While factors indicated in our birth‑chart hold good for life, the effect of a particular planet’s Mahadasha is to activate or ‘turn on’ areas of the chart associated with the Mahadasha planet. These areas indicate the most significant life events during that period.
Assessing the effects of Mahadashas is further complicated by the fact that planets active during these periods don’t just behave according to their natural characteristics! This is where the concept of functional benefics (or malefics) is used. A benefic is a good agent and a malefic a negative agent. A planet such as Jupiter which is considered a natural benefic can, at times (e.g. for a Libra ascendant), behave in a negative way, but this depends on the particular ascendant. During Jupiter’s Mahadasha it would then be classed as a functional malefic influence. Its potential negative tendencies and ability to do harm will then become active and apparent during its Mahadasha.
Antardashas: sub-periods of Mahadashas
Each major period, called a Mahadasha, is ‘ruled’ by one of the planets. There are also nine secondary periods called ‘Antardashas’ (again determined by each of the planets) and these significantly modify the effect of each Mahadasha. Predicting specific events, rather than overall positive or negative tendencies during these sub‑periods can be more challenging for a Jyotishi.
However, during a Mahadasha of a strong and well placed functional benefic, when combined with another benefic planet’s Antardasha we can expect events to be very positive indeed. Of course, the overall strength of our chart is important as it gives an indication of how well we could ‘weather the storm’ of any unfavourable Mahadasha / unfavourable Antardasha combination.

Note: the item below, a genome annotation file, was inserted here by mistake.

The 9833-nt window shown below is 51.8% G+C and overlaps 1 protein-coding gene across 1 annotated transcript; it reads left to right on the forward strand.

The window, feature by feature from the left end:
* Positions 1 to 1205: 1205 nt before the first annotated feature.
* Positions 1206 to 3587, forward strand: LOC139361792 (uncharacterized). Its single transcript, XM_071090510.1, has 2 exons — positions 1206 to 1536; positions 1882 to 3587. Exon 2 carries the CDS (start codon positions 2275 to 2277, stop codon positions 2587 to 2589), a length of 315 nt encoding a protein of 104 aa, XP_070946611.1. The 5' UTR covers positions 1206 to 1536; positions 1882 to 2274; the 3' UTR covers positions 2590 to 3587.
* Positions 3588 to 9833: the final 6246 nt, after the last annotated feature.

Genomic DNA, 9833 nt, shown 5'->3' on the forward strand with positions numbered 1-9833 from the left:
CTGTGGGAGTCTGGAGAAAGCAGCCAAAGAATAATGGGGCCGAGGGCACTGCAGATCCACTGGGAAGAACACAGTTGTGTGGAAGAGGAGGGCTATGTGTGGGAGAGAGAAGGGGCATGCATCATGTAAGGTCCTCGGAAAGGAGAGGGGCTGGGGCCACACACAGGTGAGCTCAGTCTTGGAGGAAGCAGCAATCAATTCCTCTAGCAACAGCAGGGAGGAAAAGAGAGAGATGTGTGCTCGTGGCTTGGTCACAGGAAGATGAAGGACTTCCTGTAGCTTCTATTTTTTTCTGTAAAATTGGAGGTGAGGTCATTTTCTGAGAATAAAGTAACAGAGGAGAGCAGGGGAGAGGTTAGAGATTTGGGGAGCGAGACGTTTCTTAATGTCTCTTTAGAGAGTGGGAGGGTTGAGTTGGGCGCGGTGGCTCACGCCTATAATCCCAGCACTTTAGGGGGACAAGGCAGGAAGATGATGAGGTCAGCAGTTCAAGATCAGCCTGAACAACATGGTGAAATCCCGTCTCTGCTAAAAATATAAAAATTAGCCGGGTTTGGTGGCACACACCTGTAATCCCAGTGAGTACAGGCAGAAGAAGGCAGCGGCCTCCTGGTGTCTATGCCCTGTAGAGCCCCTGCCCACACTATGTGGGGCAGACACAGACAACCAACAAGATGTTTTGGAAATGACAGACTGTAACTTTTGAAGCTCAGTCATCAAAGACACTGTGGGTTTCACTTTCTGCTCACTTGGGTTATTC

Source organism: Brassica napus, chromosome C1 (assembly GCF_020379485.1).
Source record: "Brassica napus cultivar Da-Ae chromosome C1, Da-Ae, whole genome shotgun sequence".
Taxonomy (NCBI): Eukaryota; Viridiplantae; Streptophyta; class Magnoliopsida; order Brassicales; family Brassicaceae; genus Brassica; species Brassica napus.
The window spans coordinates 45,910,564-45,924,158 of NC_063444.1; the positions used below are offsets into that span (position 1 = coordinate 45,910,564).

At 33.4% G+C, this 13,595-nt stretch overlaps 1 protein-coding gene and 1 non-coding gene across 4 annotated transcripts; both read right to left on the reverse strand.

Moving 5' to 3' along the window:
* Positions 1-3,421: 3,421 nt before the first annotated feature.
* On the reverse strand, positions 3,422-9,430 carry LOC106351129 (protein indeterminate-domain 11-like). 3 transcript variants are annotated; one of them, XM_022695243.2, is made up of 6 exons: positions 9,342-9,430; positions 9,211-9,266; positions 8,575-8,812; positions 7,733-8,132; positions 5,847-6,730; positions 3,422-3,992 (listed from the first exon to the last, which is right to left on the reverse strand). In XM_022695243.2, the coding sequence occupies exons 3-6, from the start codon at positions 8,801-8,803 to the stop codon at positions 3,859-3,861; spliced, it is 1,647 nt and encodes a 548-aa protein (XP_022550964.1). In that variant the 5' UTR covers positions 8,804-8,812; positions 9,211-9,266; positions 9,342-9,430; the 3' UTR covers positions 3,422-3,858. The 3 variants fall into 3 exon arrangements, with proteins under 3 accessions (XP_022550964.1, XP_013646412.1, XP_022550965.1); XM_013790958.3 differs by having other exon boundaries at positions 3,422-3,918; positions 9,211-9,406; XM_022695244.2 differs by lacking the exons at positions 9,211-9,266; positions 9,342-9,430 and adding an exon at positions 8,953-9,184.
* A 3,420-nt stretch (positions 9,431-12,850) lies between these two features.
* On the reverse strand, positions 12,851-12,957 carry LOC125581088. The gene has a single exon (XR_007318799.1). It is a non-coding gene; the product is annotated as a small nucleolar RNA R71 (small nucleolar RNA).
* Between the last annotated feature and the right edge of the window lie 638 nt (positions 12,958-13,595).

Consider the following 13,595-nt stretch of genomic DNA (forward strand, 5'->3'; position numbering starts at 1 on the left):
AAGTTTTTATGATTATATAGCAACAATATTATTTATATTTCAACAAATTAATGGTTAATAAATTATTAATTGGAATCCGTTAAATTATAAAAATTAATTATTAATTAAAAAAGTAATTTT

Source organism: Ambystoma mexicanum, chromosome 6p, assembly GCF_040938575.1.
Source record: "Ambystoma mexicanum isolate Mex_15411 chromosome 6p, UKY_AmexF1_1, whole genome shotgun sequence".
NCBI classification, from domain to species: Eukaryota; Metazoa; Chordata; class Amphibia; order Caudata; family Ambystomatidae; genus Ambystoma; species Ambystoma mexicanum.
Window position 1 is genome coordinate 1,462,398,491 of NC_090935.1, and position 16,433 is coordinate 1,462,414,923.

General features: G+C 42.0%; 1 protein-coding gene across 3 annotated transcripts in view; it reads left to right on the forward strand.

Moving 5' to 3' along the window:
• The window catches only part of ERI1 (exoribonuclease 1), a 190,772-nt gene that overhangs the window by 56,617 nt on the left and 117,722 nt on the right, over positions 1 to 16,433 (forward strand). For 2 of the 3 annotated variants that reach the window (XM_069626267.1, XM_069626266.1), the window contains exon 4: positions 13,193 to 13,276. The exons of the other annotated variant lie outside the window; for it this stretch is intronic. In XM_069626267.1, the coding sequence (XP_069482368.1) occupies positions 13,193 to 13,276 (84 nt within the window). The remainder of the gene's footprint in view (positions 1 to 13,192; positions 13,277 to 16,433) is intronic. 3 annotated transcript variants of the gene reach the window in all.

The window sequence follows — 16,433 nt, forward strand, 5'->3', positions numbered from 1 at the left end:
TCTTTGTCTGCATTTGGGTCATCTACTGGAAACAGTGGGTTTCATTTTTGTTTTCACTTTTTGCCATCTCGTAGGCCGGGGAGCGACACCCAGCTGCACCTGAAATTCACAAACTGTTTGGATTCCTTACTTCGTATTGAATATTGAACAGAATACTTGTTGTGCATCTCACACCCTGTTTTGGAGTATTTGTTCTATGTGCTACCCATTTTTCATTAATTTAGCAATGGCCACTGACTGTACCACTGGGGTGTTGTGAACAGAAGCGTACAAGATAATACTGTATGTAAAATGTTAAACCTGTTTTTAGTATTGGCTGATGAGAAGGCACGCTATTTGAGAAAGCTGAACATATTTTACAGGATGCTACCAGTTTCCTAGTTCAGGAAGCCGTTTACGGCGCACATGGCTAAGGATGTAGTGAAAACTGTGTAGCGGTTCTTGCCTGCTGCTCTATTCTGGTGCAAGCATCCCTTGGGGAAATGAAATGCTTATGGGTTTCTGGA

When we talk about the minor periods there are 2 planets mentioned. For example a Venus‑Mars period means that the main effects (Mahadasha) are governed by Venus and the minor effects (Antardashas) are controlled by Mars.
The sequence of the minor periods within the major one is identical to the Mahadasha planetary sequence. For example, if we take a Mars Mahadasha, the Antardashas are as follows: Mars-Mars; Mars-Jupiter; Mars-Saturn; Mars-Mercury; Mars-Ketu; Mars-Venus; Mars-Sun; Mars-Moon; then the Rahu-Rahu period begins.
What ‘weight’ should we give to the Mahadasha planet and the Antardasaha planet regarding their effects on an individual? Many Jyotish Astologers seem to attribute about 60% to the Mahadasha planet and around 20% to the Antardasha planet when predicting outcomes from a birth-chart. The remaining 20% is attributed to transits – mainly of the slow moving giants Jupiter and Saturn. This separate topic is covered in another article.
Effects of Birth-time Errors
Although errors in our birth-time will not greatly affect the position of most of the planets in the zodiac the exception is the Moon – which moves through 1 degree of the sky in just under two hours. And it is the position of the Moon which is used to calculate the Mahadasha starting dates!
Starting times of Mahadasha can be several months off their true times due to errors in our birth‑time. If our birth-time is actually earlier than we think, then the Mahadasha (and Antardasha) start date will be later, and vice versa. For example; if we were born into a Venus Mahadasha, a 20 minute error in our birthtime will move all the times predicted forwards, or backwards, by just over 3 months!
Very skilled astrologers can ‘work backwards’ from our real life events to obtain an accurate birth-time. They call this process ‘rectification’ and use their knowledge of Mahadashas to do this. Wow!
Resources for Students of Jyotish
- Learn Jyotish – Overview
- Planets and Their Indications
- Planetary Strengths or Powers
- Chart Formats in Jyotish Astrology
- The Twelve Houses and Their Indications
- ‘Good’ and ‘Bad’ Houses in Jyotish
- A Rare and Auspicious Planetary Alignment
- Planetary Antidotes or Remedial Measures
- Natural Benefics and Malefics
- Functional Benefic and Malefic Planets
- Functional Benefics and Malefics for All Ascendants
- Planetary Aspects
- Wiki Article on Dashas